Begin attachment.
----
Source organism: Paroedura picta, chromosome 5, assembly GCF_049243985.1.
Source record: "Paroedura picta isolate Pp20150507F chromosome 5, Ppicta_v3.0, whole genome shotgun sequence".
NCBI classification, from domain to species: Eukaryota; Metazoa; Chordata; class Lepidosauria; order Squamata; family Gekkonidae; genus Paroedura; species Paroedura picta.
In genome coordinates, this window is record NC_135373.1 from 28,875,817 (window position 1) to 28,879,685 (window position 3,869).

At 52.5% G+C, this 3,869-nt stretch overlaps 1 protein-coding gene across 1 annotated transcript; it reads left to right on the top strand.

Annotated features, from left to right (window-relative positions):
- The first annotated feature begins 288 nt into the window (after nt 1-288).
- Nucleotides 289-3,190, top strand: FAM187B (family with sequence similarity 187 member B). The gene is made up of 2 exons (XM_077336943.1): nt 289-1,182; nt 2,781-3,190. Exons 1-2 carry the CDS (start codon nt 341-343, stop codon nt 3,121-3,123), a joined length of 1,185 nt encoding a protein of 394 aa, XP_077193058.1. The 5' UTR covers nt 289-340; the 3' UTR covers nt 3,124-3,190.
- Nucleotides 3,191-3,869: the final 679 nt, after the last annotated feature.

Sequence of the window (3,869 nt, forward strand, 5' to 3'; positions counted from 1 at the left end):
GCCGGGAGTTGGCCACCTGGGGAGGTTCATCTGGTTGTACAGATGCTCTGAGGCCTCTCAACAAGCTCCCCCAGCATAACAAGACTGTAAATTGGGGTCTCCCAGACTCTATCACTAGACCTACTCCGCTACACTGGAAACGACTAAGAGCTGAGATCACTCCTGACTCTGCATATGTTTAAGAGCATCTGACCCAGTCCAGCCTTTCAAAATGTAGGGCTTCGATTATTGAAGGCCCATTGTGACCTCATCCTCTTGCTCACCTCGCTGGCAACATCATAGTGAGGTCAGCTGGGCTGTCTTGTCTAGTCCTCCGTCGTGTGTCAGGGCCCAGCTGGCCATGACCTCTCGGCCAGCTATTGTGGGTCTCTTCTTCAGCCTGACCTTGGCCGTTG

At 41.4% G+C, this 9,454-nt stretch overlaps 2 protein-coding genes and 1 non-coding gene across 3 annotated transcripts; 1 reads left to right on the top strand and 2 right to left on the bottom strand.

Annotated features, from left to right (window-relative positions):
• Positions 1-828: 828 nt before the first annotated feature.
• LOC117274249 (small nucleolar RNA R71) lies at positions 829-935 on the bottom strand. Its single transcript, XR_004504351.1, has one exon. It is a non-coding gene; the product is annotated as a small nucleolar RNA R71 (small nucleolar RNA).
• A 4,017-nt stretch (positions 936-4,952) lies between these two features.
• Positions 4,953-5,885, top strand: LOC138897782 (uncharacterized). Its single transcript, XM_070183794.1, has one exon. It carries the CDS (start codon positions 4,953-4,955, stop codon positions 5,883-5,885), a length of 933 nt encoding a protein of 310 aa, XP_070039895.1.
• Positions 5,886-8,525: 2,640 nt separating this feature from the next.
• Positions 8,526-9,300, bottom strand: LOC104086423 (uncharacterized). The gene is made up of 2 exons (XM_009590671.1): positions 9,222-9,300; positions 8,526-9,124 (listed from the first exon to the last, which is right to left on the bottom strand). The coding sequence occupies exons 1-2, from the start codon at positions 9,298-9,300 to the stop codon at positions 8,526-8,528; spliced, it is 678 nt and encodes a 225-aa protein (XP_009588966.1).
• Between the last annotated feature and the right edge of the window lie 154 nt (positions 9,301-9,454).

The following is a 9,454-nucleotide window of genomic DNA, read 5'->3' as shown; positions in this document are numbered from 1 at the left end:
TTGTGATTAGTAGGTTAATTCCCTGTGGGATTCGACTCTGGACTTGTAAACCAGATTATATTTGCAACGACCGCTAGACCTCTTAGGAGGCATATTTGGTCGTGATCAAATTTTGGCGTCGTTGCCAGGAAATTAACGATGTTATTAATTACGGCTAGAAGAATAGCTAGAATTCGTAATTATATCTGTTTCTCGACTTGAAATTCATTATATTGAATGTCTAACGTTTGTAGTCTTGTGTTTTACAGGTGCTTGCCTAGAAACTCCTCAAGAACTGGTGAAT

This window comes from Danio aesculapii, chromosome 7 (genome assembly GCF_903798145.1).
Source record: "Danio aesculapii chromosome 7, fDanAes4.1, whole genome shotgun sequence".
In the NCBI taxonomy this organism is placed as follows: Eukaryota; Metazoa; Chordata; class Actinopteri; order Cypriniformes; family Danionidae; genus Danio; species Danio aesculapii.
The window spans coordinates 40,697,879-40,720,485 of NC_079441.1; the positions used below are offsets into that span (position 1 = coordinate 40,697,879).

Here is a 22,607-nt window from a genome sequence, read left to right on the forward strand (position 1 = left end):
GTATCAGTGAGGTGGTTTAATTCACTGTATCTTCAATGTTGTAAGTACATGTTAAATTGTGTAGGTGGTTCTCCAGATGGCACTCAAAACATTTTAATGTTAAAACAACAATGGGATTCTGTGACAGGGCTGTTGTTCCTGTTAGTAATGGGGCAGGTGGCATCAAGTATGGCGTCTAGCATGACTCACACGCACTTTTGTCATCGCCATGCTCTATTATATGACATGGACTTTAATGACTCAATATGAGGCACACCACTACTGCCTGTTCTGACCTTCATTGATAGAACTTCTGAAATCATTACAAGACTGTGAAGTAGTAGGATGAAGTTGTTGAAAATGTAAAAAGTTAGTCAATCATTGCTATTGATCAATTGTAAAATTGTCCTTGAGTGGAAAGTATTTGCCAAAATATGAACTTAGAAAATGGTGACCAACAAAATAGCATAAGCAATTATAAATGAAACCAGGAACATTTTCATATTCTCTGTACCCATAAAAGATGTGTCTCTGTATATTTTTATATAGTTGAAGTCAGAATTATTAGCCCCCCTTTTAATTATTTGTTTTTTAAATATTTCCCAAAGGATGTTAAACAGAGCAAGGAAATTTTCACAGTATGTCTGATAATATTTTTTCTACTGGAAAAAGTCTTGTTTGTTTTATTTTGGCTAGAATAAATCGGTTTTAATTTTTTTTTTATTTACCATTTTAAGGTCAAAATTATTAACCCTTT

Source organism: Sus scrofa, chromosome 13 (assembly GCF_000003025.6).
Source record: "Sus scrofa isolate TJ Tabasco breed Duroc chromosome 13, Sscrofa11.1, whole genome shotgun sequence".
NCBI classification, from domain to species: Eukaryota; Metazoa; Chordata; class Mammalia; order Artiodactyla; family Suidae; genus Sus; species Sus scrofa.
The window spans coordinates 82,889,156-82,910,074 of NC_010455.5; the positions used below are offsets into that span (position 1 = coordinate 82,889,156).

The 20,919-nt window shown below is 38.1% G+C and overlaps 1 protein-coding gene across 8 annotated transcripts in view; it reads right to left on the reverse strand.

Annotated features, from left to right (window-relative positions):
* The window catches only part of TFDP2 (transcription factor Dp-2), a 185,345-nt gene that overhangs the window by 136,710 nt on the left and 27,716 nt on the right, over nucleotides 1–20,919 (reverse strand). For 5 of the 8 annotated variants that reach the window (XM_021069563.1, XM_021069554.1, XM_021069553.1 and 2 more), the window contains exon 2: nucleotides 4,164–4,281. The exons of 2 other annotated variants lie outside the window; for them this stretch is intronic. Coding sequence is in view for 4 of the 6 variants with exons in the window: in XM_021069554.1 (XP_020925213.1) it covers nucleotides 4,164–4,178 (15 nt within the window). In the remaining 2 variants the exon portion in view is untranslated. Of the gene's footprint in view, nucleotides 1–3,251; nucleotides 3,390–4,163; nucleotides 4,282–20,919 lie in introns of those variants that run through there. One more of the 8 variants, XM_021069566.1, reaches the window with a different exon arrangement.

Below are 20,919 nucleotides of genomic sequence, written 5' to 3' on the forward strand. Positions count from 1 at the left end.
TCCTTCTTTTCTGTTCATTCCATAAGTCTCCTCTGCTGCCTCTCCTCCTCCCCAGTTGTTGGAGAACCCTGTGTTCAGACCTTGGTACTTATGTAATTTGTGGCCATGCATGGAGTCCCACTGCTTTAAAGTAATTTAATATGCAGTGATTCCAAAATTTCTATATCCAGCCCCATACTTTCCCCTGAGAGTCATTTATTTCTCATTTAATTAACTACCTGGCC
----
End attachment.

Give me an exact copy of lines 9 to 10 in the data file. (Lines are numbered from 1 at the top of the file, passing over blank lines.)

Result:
- Nucleotides 3,191-3,869: the final 679 nt, after the last annotated feature.

Sequence of the window (3,869 nt, forward strand, 5' to 3'; positions counted from 1 at the left end):